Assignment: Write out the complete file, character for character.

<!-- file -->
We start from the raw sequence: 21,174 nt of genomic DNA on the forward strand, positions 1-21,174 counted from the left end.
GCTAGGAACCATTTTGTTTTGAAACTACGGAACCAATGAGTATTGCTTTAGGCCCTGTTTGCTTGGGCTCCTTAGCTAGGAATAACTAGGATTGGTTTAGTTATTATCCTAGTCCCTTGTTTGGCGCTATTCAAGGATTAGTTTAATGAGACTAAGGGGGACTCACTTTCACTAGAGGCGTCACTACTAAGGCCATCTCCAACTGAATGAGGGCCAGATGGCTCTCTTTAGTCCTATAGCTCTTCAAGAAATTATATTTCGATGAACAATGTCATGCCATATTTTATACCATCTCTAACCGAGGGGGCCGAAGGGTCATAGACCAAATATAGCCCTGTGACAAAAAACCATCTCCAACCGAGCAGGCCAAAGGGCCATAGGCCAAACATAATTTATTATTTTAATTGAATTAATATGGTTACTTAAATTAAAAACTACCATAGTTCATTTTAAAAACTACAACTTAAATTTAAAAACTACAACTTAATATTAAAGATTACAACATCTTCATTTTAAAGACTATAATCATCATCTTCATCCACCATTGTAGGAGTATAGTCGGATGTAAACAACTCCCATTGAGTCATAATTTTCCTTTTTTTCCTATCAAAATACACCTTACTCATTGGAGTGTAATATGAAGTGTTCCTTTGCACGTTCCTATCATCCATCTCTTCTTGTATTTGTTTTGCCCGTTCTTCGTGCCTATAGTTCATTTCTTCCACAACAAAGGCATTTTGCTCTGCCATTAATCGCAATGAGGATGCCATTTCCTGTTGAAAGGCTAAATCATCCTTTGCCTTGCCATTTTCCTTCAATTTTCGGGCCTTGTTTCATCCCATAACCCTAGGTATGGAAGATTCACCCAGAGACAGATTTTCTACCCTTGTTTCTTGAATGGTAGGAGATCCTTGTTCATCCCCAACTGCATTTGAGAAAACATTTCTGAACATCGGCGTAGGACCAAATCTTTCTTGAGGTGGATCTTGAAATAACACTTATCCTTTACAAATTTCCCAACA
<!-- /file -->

We start from the raw sequence: 21,174 nt of genomic DNA on the forward strand, positions 1-21,174 counted from the left end.
GCTAGGAACCATTTTGTTTTGAAACTACGGAACCAATGAGTATTGCTTTAGGCCCTGTTTGCTTGGGCTCCTTAGCTAGGAATAACTAGGATTGGTTTAGTTATTATCCTAGTCCCTTGTTTGGCGCTATTCAAGGATTAGTTTAATGAGACTAAGGGGGACTCACTTTCACTAGAGGCGTCACTACTAAGGCCATCTCCAACTGAATGAGGGCCAGATGGCTCTCTTTAGTCCTATAGCTCTTCAAGAAATTATATTTCGATGAACAATGTCATGCCATATTTTATACCATCTCTAACCGAGGGGGCCGAAGGGTCATAGACCAAATATAGCCCTGTGACAAAAAACCATCTCCAACCGAGCAGGCCAAAGGGCCATAGGCCAAACATAATTTATTATTTTAATTGAATTAATATGGTTACTTAAATTAAAAACTACCATAGTTCATTTTAAAAACTACAACTTAAATTTAAAAACTACAACTTAATATTAAAGATTACAACATCTTCATTTTAAAGACTATAATCATCATCTTCATCCACCATTGTAGGAGTATAGTCGGATGTAAACAACTCCCATTGAGTCATAATTTTCCTTTTTTTCCTATCAAAATACACCTTACTCATTGGAGTGTAATATGAAGTGTTCCTTTGCACGTTCCTATCATCCATCTCTTCTTGTATTTGTTTTGCCCGTTCTTCGTGCCTATAGTTCATTTCTTCCACAACAAAGGCATTTTGCTCTGCCATTAATCGCAATGAGGATGCCATTTCCTGTTGAAAGGCTAAATCATCCTTTGCCTTGCCATTTTCCTTCAATTTTCGGGCCTTGTTTCATCCCATAACCCTAGGTATGGAAGATTCACCCAGAGACAGATTTTCTACCCTTGTTTCTTGAATGGTAGGAGATCCTTGTTCATCCCCAACTGCATTTGAGAAAACATTTCTGAACATCGGCGTAGGACCAAATCTTTCTTGAGGTGGATCTTGAAATAACACTTATCCTTTACAAATTTCCCAACA